San Francisco: The stock market's laws of gravity are ravaging its highest fliers.
Just look at the list of technology trailblazers whose values have plummeted from record highs during the past few weeks. Investors have re-focused on safer sectors such as utilities, health care and consumer staples instead of companies that promise potential growth from online services that are building huge audiences.
Stung by the abrupt change in sentiment, the stocks of recent stars such as Netflix, Facebook, Twitter and LinkedIn are 20 percent to 45 percent below their recent peaks. The steep downfall is raising questions about whether this is just a fleeting fit of fickleness or the foreshadowing of another market bubble about to burst.
Stocks across all sectors dropped Friday. The tech-driven Nasdaq composite index fell 54.37 points, or 1.3 percent to 3,999.73 to punctuate a punishing week, and is down 8 percent since early March, when it hit a 14-year closing high of 4,358. Last year, the Nasdaq soared 38 percent.
The Standard & Poor's 500 index fell 17.39 points, or 0.95 percent, to 1,815.69 Friday. The S&P 500 is 4 percent off its recent high on April 2.
Optimists expect a rebound. They point out that technology remains a bright spot in an otherwise dreary economy as software, computers, mobile devices and the Internet fill increasingly instrumental roles in work, entertainment and communications.
"Tech is where the action is," says longtime industry analyst Roger Kay.
Pessimists view the tech sector as Ground Zero for a long-overdue reckoning. They say the stock market has been pumped up by the flood of money that the Federal Reserve has funneled into the long-term bond market since the financial meltdown of 2008 decimated the economy. Now that those government-backed bond purchases are tapering off, people are starting to realize "the only thing holding this balloon up is the Fed blowing air in it," said Fred Hickey, editor of The High-Tech Strategist newsletter.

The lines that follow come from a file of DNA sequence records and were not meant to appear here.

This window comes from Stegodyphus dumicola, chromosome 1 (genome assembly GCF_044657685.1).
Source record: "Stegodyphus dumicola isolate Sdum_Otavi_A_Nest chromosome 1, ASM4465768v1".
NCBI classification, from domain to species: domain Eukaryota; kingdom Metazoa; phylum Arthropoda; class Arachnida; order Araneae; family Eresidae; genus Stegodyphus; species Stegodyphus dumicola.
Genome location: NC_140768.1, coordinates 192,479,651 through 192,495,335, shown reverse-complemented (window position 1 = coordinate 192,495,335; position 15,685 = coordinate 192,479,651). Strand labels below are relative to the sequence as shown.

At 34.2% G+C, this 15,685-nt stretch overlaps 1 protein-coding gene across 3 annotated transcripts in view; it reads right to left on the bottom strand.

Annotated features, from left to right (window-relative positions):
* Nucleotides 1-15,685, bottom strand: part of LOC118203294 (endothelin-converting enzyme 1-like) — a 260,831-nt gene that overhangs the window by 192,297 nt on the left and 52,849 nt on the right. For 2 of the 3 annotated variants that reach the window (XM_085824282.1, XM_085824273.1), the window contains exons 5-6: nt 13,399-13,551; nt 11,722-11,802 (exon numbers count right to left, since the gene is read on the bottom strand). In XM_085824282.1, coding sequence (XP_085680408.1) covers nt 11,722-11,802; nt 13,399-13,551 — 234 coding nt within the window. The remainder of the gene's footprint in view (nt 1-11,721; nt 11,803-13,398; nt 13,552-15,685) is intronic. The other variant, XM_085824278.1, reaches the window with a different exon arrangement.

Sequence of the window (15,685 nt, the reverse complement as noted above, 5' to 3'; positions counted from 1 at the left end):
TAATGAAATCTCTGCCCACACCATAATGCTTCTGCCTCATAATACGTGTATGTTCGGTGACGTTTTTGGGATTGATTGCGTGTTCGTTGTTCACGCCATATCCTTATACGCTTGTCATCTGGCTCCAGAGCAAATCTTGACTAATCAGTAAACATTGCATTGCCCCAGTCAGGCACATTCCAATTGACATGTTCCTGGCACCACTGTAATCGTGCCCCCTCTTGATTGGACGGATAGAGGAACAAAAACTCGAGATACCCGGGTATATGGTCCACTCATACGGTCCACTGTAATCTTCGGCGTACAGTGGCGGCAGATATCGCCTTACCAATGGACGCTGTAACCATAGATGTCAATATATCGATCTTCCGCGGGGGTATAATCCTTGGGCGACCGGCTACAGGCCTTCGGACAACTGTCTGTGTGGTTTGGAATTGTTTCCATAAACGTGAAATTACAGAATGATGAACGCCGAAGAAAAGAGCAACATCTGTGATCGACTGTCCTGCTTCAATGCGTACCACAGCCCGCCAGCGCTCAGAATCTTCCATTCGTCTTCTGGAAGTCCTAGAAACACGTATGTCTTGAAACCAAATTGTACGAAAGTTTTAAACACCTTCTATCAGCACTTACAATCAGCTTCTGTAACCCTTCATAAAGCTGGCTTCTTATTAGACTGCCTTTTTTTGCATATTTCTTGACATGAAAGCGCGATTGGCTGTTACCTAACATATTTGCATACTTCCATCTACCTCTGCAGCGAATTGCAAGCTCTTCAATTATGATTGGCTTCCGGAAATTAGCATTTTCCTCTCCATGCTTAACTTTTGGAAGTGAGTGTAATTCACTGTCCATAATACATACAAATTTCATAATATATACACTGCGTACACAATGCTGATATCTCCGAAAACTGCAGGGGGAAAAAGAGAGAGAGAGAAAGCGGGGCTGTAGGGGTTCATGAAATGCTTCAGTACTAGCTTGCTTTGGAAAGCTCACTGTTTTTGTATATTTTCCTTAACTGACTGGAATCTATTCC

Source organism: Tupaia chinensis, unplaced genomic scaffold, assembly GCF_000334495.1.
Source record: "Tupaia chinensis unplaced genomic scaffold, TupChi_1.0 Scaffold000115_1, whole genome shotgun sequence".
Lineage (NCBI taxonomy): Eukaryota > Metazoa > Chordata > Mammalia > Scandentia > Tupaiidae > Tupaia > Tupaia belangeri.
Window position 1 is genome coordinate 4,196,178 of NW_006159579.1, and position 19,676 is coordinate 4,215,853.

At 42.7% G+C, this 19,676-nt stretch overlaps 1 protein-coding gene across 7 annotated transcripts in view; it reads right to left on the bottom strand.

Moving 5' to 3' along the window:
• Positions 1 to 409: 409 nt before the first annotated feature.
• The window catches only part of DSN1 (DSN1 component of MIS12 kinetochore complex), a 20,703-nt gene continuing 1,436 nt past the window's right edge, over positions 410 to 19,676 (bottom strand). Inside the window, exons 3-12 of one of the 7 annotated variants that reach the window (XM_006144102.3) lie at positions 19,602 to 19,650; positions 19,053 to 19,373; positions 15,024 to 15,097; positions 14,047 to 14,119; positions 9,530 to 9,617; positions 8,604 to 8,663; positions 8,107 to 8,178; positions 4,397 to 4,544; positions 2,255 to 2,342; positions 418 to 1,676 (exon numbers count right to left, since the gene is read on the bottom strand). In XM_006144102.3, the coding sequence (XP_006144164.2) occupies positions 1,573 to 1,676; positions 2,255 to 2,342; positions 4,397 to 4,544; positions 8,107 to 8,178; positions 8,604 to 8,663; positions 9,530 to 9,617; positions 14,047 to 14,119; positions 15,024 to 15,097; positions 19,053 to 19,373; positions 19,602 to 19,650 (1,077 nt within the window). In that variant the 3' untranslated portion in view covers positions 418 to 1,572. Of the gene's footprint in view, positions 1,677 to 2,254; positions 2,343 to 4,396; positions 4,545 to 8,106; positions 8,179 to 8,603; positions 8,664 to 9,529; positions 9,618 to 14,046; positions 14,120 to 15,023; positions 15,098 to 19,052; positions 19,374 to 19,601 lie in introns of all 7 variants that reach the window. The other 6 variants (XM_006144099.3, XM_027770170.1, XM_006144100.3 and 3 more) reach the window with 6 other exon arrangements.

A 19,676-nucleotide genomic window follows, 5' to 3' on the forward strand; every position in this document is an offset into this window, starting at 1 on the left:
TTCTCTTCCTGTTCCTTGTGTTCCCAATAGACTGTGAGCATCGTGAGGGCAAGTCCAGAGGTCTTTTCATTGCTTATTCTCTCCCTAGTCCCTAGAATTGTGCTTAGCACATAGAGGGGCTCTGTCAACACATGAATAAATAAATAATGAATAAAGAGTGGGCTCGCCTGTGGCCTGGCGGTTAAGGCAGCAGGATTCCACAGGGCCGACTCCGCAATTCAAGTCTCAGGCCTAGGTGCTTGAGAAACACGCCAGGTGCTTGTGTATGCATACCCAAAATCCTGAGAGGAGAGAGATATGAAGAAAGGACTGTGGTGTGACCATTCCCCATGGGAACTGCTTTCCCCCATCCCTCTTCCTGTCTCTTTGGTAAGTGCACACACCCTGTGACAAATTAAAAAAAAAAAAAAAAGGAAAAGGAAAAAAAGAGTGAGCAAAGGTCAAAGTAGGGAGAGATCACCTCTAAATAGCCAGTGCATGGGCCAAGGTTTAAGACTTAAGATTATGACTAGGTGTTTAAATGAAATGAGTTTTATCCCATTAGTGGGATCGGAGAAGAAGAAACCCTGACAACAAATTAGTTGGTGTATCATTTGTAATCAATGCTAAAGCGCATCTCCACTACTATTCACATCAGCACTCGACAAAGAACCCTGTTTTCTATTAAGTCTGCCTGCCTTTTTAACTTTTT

That's why he believes investors are parachuting from stocks that had soared to dizzying heights in a short period of time.
Internet video subscription service Netflix Inc., for instance, nearly quadrupled in value last year to top the charts of the bellwether Standard & Poor's 500 index. The company was worth $27 billion by the time its stock peaked at $458 early last month. At that price, investors were paying the equivalent of $117 for every $1 of Netflix's projected earnings. Investors were betting Netflix will become increasingly prosperous as the number of U.S. subscribers to its $8-per-month video steaming services swells from 33 million at the end of last year to management's long-term hopes for 90 million.
Even Netflix CEO Reed Hastings cited the "euphoria" surrounding the stock as he discussed the company's quarterly earnings last October. "We have a sense of momentum, investors driving the stock price more than we might normally," Hastings said in a video presentation. "There's not a lot we can do about it."
Netflix's stock closed Friday at $326.71, nearly 30 percent below its peak.